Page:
Summary: You cannot separate faith from good works; they are interrelated.
Faith That Works
Text: James 2:19-26
1. Illustration: Rena was 3 years old when she went to her first baptismal service. It was new for her and a bit mystifying. As events transpired, she looked up at her father with surprise in her eyes, "Daddy, he pushed that guy under the water? Why did he do that?" The father tried to quietly answer her question during the service; but his answer did not satisfy little Rena. So when they got home he attempted a fuller explanation. "Well people do bad things; and they are being baptized to let everyone know they are now going to be good. The water symbolizes Jesus’ washing people’s sins away. When they come out ‘clean,’ they are going to try to be ‘good.’" Rena thought about that for a moment and then asked the simple question, ‘Why didn’t Pastor Bob just spank him?’ (Bob Beasley, Perfect Illustrations for Every Topic and Occasion, 112).
2. This morning we are going to continue a look at James teaching on faith and good works. In this section James uses three examples to illustrate his point.
3. These object lessons that James uses are not as important as what they convey...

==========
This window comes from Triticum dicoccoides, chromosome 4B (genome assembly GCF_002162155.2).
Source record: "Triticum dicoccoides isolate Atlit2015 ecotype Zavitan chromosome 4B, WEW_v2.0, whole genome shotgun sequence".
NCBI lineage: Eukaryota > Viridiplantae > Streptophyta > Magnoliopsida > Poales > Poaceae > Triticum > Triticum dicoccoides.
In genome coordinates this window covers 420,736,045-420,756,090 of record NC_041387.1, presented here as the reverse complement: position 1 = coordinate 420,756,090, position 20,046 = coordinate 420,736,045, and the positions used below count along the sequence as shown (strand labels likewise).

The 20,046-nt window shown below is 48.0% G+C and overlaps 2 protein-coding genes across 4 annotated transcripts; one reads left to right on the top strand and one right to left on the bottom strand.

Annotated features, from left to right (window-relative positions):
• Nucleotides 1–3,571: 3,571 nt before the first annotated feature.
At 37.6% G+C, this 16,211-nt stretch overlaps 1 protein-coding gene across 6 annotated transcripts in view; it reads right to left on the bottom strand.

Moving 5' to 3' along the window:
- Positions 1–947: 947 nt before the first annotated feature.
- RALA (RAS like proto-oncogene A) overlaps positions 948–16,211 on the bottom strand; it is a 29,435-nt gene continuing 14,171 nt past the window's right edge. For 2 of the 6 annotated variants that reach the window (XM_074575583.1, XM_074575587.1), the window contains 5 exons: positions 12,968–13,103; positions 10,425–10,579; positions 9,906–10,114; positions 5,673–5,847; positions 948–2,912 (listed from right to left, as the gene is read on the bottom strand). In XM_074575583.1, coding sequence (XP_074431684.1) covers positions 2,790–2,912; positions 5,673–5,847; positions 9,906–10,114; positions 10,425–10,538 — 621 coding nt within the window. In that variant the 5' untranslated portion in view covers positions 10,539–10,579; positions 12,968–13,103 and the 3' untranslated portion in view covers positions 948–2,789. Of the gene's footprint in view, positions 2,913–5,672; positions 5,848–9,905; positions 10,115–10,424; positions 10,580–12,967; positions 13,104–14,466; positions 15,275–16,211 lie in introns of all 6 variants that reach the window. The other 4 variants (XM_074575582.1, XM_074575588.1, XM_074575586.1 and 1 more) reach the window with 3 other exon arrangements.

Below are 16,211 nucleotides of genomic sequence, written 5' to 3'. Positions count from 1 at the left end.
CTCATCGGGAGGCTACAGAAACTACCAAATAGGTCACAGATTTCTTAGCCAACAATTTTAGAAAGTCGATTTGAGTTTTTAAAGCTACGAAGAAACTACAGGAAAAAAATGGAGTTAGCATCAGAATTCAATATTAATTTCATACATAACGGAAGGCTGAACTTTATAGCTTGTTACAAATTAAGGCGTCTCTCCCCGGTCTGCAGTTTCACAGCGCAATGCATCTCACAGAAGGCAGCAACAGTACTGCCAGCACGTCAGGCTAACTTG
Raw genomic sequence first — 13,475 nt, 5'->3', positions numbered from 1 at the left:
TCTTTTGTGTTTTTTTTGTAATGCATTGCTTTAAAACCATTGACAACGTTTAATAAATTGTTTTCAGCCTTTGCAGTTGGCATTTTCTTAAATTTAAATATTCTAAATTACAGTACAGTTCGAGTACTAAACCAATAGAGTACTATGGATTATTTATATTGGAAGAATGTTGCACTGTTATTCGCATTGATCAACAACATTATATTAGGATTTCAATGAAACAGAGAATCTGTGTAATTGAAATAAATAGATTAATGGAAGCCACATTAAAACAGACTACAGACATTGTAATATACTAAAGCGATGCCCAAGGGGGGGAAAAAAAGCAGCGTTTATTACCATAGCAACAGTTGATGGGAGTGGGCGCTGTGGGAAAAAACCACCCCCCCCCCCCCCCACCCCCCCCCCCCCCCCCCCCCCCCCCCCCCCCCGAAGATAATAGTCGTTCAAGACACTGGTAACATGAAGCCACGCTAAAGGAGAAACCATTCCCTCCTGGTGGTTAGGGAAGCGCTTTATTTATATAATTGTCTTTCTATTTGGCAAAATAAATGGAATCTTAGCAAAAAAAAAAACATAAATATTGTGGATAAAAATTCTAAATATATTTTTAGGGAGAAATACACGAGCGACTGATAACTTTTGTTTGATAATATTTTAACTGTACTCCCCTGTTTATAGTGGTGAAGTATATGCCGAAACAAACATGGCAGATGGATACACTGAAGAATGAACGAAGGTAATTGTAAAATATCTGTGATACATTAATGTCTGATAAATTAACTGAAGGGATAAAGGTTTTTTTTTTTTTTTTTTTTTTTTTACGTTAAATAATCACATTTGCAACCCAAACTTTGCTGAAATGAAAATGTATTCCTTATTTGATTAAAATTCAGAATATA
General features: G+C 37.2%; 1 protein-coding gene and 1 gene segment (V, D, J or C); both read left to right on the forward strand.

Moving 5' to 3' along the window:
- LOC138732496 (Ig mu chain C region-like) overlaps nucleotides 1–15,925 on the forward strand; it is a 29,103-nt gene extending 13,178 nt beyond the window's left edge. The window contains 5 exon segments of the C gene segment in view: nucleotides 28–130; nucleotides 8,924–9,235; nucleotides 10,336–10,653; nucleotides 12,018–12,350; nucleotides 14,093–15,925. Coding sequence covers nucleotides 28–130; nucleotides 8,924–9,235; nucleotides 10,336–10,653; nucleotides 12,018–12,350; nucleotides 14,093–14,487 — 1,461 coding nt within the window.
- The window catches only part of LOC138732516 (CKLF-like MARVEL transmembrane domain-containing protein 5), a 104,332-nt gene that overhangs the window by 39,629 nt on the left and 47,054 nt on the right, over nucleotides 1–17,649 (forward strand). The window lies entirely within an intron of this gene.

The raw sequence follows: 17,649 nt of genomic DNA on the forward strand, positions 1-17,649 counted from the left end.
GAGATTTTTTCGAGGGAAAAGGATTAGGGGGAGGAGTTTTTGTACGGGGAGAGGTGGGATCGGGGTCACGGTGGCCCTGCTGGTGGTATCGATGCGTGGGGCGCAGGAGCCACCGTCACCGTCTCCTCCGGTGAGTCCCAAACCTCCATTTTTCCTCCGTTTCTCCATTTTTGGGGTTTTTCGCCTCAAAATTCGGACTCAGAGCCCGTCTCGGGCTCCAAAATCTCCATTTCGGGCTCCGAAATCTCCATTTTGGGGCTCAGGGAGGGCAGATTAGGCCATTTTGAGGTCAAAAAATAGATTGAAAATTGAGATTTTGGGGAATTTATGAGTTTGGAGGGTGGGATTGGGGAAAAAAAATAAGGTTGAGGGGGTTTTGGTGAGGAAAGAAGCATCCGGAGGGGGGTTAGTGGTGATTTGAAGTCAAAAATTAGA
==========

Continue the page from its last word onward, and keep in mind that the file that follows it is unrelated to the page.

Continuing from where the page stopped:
A. Believing Isn't Enough
B. Shown Right By What We Do
C. Good Works Are The Breath Of Faith
4. Let's stand together as we read James 2:19-26
Proposition: You cannot separate faith from good works; they are interrelated.
Transition: The first example that James uses has to do with demons and it teaches us that...
I. Believing Isn't Enough (19-20).
A. Even The Demons Believe
1. James first of his three illustrations is an unlikely one...demons!
2. In v. 19 James says, "You say you have faith, for you believe that there is one God. Good for you! Even the demons believe this, and they tremble in terror."
A. The first example is devastating. What could there possibly be from which people of "faith" would want to distance themselves farther than demons?
B. You believe leaves the continuity of the theme of faith unmistakable. But it is a doctrinal belief (believing that something is true) rather than genuine Christian faith; therefore it is hardly a rebuttal to what the apostle Paul wrote about faith.
C. This is devastating again, for no one claiming to have Christian faith could dismiss this as a trivial example.
D. Even the demons believe in the sense of recognizing the truth, and they at least realize that it leaves them cause to shudder in fear rather than rest in confidence that they are saved.
E. James may well be remembering the one God fear that demons exhibited when confronted by Christ, for it made a powerful impression on observers.
F. Mark 1:23-24 (NLT)
23 Suddenly, a man in the synagogue who was possessed by an evil spirit began shouting,
24 “Why are you interfering with us, Jesus of Nazareth? Have you come to destroy us? I know who you are—the Holy One sent from God!”
G. The point is that believing the truth without obeying the truth does not save us at all, any more than it saves demons.
H. In fact, the comparison to demonic "faith" implies that belief without obedience is even worse than useless (Stulac, IVPNT: James, 113).